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Driven: Range Rover Velar. Image by Land Rover.

Driven: Range Rover Velar
With the new Defender inbound and loads of SUV products in the JLR family, is the Velar in danger of being unfairly overlooked?


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Range Rover Velar D300 R-Dynamic

4.5 4.5 4.5 4.5 4.5

Good points: sumptuous ride, quality cabin, much-improved infotainment, mighty V6 turbodiesel engine

Not so good: not quite the last word for handling, rear-seat space only average, rear visibility compromised, pricey as tested

Key Facts

Model tested: Range Rover Velar R-Dynamic HSE D300
Price: Velar range from 45,260; R-Dynamic HSE D300 from 70,530, car as tested 73,330
Engine: 3.0-litre twin-turbocharged V6 diesel
Transmission: eight-speed automatic, all-wheel drive
Body style: five-door SUV
CO2 emissions: 167g/km (VED Band 151-170: 530 in year one, then 465 per annum years two-six of ownership, then 145 annually thereafter)
Combined economy: 44.1mpg
Top speed: 150mph
0-62mph: 6.5 seconds
Power: 300hp at 4,000rpm
Torque: 700Nm at 1,500-2,000rpm
Boot space: 632-1,690 litres

Our view:

With all the furore over the replacement for the venerable Defender subsuming all before it in 2019, Land Rover has had a lot on its mind. And it also has, along with its sister brand Jaguar, a lot of fancy, 40-grand-and-upwards SUVs of various sizes. The Land Rover Discovery Sport has just been updated and still offers seven seats (sort of) at a level of the market where there's little else premium that does. The larger Disco has shaken off the last vestiges of its agricultural past with the fifth-generation version, while both the Range Rover Sport and Range Rover plough their plush furrows in the upmarket SUV sector. A second-gen Evoque is also out and, handling the sporty mid-sized premium SUV sector, there's the Jaguar F-Pace.

Somewhere in and amongst all this lot is the Range Rover Velar. It was launched in 2017 to much fanfare, it used a historic name that was associated with the very origins of the Rangie back in the 1970s, and it premiered JLR's fancier new infotainment and fold-out door handles. Plugging a perceived gap in the portfolio between the Evoque and the RR Sport, the Velar was a welcome addition to the line-up.

And, if you'll forgive us for making some suppositions, it seems to be a car that's quietly going about its business, almost in danger of being forgotten as people rage about offset rear number plates and how JLR is going to infuriate farmers with its vision of a 21st century Defender, even though no farmer in Britain has bought a Defender for work purposes for decades (they all use one-tonne pick-ups, the Defender is just another posh SUV now). There are mad SVO and SVR projects filtering out of the West Midlands, but still the unassuming Velar remains. Obviously; it's only two years old, after all. But much of the column inches regarding it seem to have died down, or even disappeared entirely.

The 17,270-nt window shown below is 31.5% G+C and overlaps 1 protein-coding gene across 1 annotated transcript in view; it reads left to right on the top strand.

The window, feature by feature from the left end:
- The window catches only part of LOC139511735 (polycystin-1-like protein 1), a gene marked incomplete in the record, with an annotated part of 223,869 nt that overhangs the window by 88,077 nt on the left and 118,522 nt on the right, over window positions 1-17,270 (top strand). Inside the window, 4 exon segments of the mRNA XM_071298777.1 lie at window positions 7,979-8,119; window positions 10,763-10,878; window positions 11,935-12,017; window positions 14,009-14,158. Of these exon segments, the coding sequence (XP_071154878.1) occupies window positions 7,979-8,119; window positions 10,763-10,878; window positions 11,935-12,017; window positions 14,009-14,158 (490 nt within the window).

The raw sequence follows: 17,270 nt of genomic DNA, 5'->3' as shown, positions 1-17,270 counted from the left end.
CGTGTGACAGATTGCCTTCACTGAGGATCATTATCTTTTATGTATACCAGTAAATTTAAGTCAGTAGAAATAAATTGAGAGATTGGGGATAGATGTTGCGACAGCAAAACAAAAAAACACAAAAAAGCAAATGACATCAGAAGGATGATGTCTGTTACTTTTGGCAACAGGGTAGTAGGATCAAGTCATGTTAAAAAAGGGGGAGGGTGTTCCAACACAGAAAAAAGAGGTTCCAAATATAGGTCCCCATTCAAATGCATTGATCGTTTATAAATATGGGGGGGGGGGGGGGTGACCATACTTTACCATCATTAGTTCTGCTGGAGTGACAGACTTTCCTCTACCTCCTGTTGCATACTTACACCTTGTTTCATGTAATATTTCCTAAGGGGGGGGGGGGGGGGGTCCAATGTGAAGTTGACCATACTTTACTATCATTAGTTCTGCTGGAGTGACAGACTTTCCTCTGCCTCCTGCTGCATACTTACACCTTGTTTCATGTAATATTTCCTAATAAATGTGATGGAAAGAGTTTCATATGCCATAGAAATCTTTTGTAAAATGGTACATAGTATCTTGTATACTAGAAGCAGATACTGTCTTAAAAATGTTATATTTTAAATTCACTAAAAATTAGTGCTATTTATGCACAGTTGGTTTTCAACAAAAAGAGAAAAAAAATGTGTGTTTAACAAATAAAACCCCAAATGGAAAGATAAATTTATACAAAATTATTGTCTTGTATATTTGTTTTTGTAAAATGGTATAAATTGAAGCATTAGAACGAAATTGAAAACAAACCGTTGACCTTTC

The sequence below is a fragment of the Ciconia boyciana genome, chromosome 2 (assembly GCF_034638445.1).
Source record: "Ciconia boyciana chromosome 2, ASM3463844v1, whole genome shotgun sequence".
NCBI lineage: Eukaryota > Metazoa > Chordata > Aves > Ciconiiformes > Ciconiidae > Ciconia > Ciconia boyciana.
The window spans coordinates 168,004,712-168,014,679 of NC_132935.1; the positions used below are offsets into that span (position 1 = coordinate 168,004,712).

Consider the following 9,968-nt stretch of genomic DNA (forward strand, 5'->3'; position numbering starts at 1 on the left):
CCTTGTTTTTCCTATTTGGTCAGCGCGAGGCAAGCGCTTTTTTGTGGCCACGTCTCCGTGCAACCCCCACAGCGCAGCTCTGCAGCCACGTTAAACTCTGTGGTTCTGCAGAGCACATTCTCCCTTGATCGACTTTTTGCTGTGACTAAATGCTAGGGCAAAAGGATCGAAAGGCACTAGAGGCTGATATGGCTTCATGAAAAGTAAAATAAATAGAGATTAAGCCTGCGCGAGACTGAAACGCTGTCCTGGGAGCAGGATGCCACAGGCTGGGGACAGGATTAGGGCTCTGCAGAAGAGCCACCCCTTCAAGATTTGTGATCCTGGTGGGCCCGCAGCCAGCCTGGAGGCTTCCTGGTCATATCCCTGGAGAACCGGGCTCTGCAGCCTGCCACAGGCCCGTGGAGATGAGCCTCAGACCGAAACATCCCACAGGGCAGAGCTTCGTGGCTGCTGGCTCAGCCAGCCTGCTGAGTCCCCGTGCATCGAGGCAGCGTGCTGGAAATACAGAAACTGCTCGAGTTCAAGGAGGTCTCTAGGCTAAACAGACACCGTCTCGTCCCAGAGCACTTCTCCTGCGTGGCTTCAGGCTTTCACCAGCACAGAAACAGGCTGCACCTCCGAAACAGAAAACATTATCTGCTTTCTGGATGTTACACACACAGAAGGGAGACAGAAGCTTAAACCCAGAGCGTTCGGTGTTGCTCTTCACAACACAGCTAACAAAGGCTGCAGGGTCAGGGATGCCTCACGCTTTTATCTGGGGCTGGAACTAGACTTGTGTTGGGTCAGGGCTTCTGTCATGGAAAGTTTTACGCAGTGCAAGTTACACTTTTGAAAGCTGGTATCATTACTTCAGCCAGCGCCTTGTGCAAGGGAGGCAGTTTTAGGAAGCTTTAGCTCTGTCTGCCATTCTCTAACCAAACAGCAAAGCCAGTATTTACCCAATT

Maybe this is because its novelty value has worn off, but it's also almost certainly because its USP is a little hard to define. It's about F-Pace-sized, given it shares so much with its Jaguar cousin, but it's not supposed to be sporty to drive - the F-Pace handles that side of the battle, taking on the likes of the Alfa Romeo Stelvio and Porsche Macan. Similarly, the Velar can't be perceived to be more luxurious or desirable than a Range Rover Sport, or even a full Rangie, because that would upset the hierarchy apple cart.

We're not saying it's the forgotten Land Rover/Range Rover model... but we might be strongly insinuating it. So does that mean it's a forgettable SUV? Well, here's the weird thing: no, it isn't. In fact, it's one of the best JLR things we've driven in many a year. It manages to blend the typical Range Rover elements of totalitarian noise suppression and thoroughly cosseting ride quality, on its air suspension, with some of the sportiness of the F-Pace. The handling is more nuanced and involving than on the bigger two Range Rovers, even though we still think the Velar is noticeably duller at the helm than the Jaguar source material. Despite this, it manages to blend comfort with decent dynamics with such skill that it makes you forget it's ever so slightly on the wrong side of two tonnes for kerb weight - things like the sharp steering, near-absent body roll and meaty brakes make hustling the Velar both easy and reasonably rewarding in equal measure.